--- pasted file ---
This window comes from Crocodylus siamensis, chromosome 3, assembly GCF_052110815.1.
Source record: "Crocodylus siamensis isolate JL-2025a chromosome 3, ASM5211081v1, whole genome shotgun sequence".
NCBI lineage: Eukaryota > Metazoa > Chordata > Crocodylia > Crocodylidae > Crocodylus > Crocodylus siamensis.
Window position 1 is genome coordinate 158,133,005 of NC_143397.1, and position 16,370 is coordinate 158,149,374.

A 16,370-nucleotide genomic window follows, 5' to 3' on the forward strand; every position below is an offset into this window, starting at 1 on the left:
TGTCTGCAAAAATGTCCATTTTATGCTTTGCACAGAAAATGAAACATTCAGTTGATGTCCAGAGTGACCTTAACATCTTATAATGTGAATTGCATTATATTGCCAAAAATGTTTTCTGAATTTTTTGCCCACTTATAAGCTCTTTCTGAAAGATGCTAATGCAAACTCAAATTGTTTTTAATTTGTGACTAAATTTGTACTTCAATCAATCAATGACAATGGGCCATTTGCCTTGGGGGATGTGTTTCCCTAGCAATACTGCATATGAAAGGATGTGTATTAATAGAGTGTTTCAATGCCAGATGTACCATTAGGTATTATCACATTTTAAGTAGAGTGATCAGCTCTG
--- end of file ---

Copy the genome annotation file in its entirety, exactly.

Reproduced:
This window comes from Crocodylus siamensis, chromosome 3, assembly GCF_052110815.1.
Source record: "Crocodylus siamensis isolate JL-2025a chromosome 3, ASM5211081v1, whole genome shotgun sequence".
NCBI lineage: Eukaryota > Metazoa > Chordata > Crocodylia > Crocodylidae > Crocodylus > Crocodylus siamensis.
Window position 1 is genome coordinate 158,133,005 of NC_143397.1, and position 16,370 is coordinate 158,149,374.

A 16,370-nucleotide genomic window follows, 5' to 3' on the forward strand; every position below is an offset into this window, starting at 1 on the left:
TGTCTGCAAAAATGTCCATTTTATGCTTTGCACAGAAAATGAAACATTCAGTTGATGTCCAGAGTGACCTTAACATCTTATAATGTGAATTGCATTATATTGCCAAAAATGTTTTCTGAATTTTTTGCCCACTTATAAGCTCTTTCTGAAAGATGCTAATGCAAACTCAAATTGTTTTTAATTTGTGACTAAATTTGTACTTCAATCAATCAATGACAATGGGCCATTTGCCTTGGGGGATGTGTTTCCCTAGCAATACTGCATATGAAAGGATGTGTATTAATAGAGTGTTTCAATGCCAGATGTACCATTAGGTATTATCACATTTTAAGTAGAGTGATCAGCTCTG